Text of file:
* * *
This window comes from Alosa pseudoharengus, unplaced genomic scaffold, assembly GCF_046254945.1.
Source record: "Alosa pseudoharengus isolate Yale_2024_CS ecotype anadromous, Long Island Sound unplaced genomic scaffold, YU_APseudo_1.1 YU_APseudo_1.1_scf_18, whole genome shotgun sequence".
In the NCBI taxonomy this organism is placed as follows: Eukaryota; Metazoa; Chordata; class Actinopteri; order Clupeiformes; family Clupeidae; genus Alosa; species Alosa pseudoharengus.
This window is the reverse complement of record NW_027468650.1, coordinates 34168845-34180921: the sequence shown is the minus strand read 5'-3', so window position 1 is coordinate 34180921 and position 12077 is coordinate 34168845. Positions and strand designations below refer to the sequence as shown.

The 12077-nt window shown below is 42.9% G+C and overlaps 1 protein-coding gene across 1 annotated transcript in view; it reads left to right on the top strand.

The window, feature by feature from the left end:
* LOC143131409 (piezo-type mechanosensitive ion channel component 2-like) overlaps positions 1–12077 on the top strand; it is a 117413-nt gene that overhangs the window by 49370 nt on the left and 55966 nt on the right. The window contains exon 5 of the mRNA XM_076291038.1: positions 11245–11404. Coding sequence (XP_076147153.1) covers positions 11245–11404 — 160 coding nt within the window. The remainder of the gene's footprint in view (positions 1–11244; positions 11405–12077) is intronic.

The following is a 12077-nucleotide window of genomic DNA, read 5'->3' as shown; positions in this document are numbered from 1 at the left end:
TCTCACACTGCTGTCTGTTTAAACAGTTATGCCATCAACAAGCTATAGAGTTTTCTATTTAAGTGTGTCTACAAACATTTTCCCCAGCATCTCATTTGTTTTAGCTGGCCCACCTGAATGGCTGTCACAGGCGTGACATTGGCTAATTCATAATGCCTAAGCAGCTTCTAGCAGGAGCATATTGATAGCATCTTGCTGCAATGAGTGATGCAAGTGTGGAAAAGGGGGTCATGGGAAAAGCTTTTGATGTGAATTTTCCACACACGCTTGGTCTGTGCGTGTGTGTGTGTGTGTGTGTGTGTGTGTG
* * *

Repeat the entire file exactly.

This window comes from Alosa pseudoharengus, unplaced genomic scaffold, assembly GCF_046254945.1.
Source record: "Alosa pseudoharengus isolate Yale_2024_CS ecotype anadromous, Long Island Sound unplaced genomic scaffold, YU_APseudo_1.1 YU_APseudo_1.1_scf_18, whole genome shotgun sequence".
In the NCBI taxonomy this organism is placed as follows: Eukaryota; Metazoa; Chordata; class Actinopteri; order Clupeiformes; family Clupeidae; genus Alosa; species Alosa pseudoharengus.
This window is the reverse complement of record NW_027468650.1, coordinates 34168845-34180921: the sequence shown is the minus strand read 5'-3', so window position 1 is coordinate 34180921 and position 12077 is coordinate 34168845. Positions and strand designations below refer to the sequence as shown.

The 12077-nt window shown below is 42.9% G+C and overlaps 1 protein-coding gene across 1 annotated transcript in view; it reads left to right on the top strand.

The window, feature by feature from the left end:
* LOC143131409 (piezo-type mechanosensitive ion channel component 2-like) overlaps positions 1–12077 on the top strand; it is a 117413-nt gene that overhangs the window by 49370 nt on the left and 55966 nt on the right. The window contains exon 5 of the mRNA XM_076291038.1: positions 11245–11404. Coding sequence (XP_076147153.1) covers positions 11245–11404 — 160 coding nt within the window. The remainder of the gene's footprint in view (positions 1–11244; positions 11405–12077) is intronic.

The following is a 12077-nucleotide window of genomic DNA, read 5'->3' as shown; positions in this document are numbered from 1 at the left end:
TCTCACACTGCTGTCTGTTTAAACAGTTATGCCATCAACAAGCTATAGAGTTTTCTATTTAAGTGTGTCTACAAACATTTTCCCCAGCATCTCATTTGTTTTAGCTGGCCCACCTGAATGGCTGTCACAGGCGTGACATTGGCTAATTCATAATGCCTAAGCAGCTTCTAGCAGGAGCATATTGATAGCATCTTGCTGCAATGAGTGATGCAAGTGTGGAAAAGGGGGTCATGGGAAAAGCTTTTGATGTGAATTTTCCACACACGCTTGGTCTGTGCGTGTGTGTGTGTGTGTGTGTGTGTGTGTG